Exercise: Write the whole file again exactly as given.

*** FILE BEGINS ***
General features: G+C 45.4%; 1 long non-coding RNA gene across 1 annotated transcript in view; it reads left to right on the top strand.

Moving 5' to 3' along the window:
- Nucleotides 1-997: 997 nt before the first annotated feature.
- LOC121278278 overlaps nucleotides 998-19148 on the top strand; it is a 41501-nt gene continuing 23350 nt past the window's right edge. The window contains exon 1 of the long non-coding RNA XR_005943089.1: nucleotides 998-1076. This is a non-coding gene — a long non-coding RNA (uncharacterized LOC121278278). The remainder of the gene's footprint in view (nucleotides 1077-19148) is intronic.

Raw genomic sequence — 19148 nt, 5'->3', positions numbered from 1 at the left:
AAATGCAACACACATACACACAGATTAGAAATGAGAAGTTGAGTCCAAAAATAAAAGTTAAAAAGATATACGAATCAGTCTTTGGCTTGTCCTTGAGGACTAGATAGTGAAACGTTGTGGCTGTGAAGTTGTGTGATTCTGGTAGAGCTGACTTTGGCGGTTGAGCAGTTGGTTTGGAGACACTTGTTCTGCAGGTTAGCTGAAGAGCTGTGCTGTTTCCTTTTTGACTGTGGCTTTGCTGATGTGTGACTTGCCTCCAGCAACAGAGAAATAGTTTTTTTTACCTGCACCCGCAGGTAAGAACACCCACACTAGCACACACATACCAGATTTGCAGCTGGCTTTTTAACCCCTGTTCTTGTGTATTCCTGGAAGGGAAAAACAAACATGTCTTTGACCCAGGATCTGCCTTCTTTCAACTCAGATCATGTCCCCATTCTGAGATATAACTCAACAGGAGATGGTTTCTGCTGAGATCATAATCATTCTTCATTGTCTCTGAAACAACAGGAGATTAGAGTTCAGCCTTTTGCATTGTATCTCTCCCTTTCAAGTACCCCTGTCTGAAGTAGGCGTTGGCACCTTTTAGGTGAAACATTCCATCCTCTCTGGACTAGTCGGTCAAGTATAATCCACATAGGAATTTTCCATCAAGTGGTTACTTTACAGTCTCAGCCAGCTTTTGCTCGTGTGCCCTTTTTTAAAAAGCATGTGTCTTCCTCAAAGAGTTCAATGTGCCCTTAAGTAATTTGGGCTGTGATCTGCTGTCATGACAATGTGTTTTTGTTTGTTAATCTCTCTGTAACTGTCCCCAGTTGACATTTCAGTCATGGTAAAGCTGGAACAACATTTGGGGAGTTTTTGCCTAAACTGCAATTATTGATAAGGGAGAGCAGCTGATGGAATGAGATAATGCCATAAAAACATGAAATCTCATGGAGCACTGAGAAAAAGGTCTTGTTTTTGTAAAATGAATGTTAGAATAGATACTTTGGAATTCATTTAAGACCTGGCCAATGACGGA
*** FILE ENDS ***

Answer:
General features: G+C 45.4%; 1 long non-coding RNA gene across 1 annotated transcript in view; it reads left to right on the top strand.

Moving 5' to 3' along the window:
- Nucleotides 1-997: 997 nt before the first annotated feature.
- LOC121278278 overlaps nucleotides 998-19148 on the top strand; it is a 41501-nt gene continuing 23350 nt past the window's right edge. The window contains exon 1 of the long non-coding RNA XR_005943089.1: nucleotides 998-1076. This is a non-coding gene — a long non-coding RNA (uncharacterized LOC121278278). The remainder of the gene's footprint in view (nucleotides 1077-19148) is intronic.

Raw genomic sequence — 19148 nt, 5'->3', positions numbered from 1 at the left:
AAATGCAACACACATACACACAGATTAGAAATGAGAAGTTGAGTCCAAAAATAAAAGTTAAAAAGATATACGAATCAGTCTTTGGCTTGTCCTTGAGGACTAGATAGTGAAACGTTGTGGCTGTGAAGTTGTGTGATTCTGGTAGAGCTGACTTTGGCGGTTGAGCAGTTGGTTTGGAGACACTTGTTCTGCAGGTTAGCTGAAGAGCTGTGCTGTTTCCTTTTTGACTGTGGCTTTGCTGATGTGTGACTTGCCTCCAGCAACAGAGAAATAGTTTTTTTTACCTGCACCCGCAGGTAAGAACACCCACACTAGCACACACATACCAGATTTGCAGCTGGCTTTTTAACCCCTGTTCTTGTGTATTCCTGGAAGGGAAAAACAAACATGTCTTTGACCCAGGATCTGCCTTCTTTCAACTCAGATCATGTCCCCATTCTGAGATATAACTCAACAGGAGATGGTTTCTGCTGAGATCATAATCATTCTTCATTGTCTCTGAAACAACAGGAGATTAGAGTTCAGCCTTTTGCATTGTATCTCTCCCTTTCAAGTACCCCTGTCTGAAGTAGGCGTTGGCACCTTTTAGGTGAAACATTCCATCCTCTCTGGACTAGTCGGTCAAGTATAATCCACATAGGAATTTTCCATCAAGTGGTTACTTTACAGTCTCAGCCAGCTTTTGCTCGTGTGCCCTTTTTTAAAAAGCATGTGTCTTCCTCAAAGAGTTCAATGTGCCCTTAAGTAATTTGGGCTGTGATCTGCTGTCATGACAATGTGTTTTTGTTTGTTAATCTCTCTGTAACTGTCCCCAGTTGACATTTCAGTCATGGTAAAGCTGGAACAACATTTGGGGAGTTTTTGCCTAAACTGCAATTATTGATAAGGGAGAGCAGCTGATGGAATGAGATAATGCCATAAAAACATGAAATCTCATGGAGCACTGAGAAAAAGGTCTTGTTTTTGTAAAATGAATGTTAGAATAGATACTTTGGAATTCATTTAAGACCTGGCCAATGACGGA